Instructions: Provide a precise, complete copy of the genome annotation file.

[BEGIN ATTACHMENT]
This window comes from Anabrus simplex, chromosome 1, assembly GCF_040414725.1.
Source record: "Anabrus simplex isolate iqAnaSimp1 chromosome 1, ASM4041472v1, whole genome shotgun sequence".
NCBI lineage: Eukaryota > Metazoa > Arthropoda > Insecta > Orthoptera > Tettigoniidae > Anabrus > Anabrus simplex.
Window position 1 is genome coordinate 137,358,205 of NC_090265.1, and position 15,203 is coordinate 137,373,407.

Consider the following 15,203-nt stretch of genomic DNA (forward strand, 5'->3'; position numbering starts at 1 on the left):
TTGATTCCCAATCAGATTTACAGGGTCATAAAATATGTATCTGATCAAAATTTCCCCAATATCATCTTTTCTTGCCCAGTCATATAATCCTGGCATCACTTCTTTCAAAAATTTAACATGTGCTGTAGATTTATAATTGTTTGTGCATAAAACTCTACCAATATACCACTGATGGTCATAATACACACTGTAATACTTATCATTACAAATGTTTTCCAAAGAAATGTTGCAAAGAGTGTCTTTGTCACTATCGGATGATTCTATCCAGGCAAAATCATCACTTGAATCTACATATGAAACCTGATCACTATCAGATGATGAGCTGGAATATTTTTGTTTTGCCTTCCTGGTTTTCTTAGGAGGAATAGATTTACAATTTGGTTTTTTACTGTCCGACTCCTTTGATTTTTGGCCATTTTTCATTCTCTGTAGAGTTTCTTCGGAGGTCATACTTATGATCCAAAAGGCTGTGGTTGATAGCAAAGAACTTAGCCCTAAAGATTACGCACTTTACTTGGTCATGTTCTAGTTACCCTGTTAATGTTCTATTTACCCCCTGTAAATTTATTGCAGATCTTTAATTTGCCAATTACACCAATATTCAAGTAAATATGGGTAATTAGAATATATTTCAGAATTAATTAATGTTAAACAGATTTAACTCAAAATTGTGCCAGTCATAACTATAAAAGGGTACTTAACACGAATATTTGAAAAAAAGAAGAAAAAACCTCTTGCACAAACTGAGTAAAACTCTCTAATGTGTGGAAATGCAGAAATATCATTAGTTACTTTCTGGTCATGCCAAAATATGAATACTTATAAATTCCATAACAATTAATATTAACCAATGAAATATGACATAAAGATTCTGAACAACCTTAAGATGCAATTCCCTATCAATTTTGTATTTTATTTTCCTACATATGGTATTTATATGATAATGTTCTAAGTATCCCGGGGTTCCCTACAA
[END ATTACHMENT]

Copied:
This window comes from Anabrus simplex, chromosome 1, assembly GCF_040414725.1.
Source record: "Anabrus simplex isolate iqAnaSimp1 chromosome 1, ASM4041472v1, whole genome shotgun sequence".
NCBI lineage: Eukaryota > Metazoa > Arthropoda > Insecta > Orthoptera > Tettigoniidae > Anabrus > Anabrus simplex.
Window position 1 is genome coordinate 137,358,205 of NC_090265.1, and position 15,203 is coordinate 137,373,407.

Consider the following 15,203-nt stretch of genomic DNA (forward strand, 5'->3'; position numbering starts at 1 on the left):
TTGATTCCCAATCAGATTTACAGGGTCATAAAATATGTATCTGATCAAAATTTCCCCAATATCATCTTTTCTTGCCCAGTCATATAATCCTGGCATCACTTCTTTCAAAAATTTAACATGTGCTGTAGATTTATAATTGTTTGTGCATAAAACTCTACCAATATACCACTGATGGTCATAATACACACTGTAATACTTATCATTACAAATGTTTTCCAAAGAAATGTTGCAAAGAGTGTCTTTGTCACTATCGGATGATTCTATCCAGGCAAAATCATCACTTGAATCTACATATGAAACCTGATCACTATCAGATGATGAGCTGGAATATTTTTGTTTTGCCTTCCTGGTTTTCTTAGGAGGAATAGATTTACAATTTGGTTTTTTACTGTCCGACTCCTTTGATTTTTGGCCATTTTTCATTCTCTGTAGAGTTTCTTCGGAGGTCATACTTATGATCCAAAAGGCTGTGGTTGATAGCAAAGAACTTAGCCCTAAAGATTACGCACTTTACTTGGTCATGTTCTAGTTACCCTGTTAATGTTCTATTTACCCCCTGTAAATTTATTGCAGATCTTTAATTTGCCAATTACACCAATATTCAAGTAAATATGGGTAATTAGAATATATTTCAGAATTAATTAATGTTAAACAGATTTAACTCAAAATTGTGCCAGTCATAACTATAAAAGGGTACTTAACACGAATATTTGAAAAAAAGAAGAAAAAACCTCTTGCACAAACTGAGTAAAACTCTCTAATGTGTGGAAATGCAGAAATATCATTAGTTACTTTCTGGTCATGCCAAAATATGAATACTTATAAATTCCATAACAATTAATATTAACCAATGAAATATGACATAAAGATTCTGAACAACCTTAAGATGCAATTCCCTATCAATTTTGTATTTTATTTTCCTACATATGGTATTTATATGATAATGTTCTAAGTATCCCGGGGTTCCCTACAA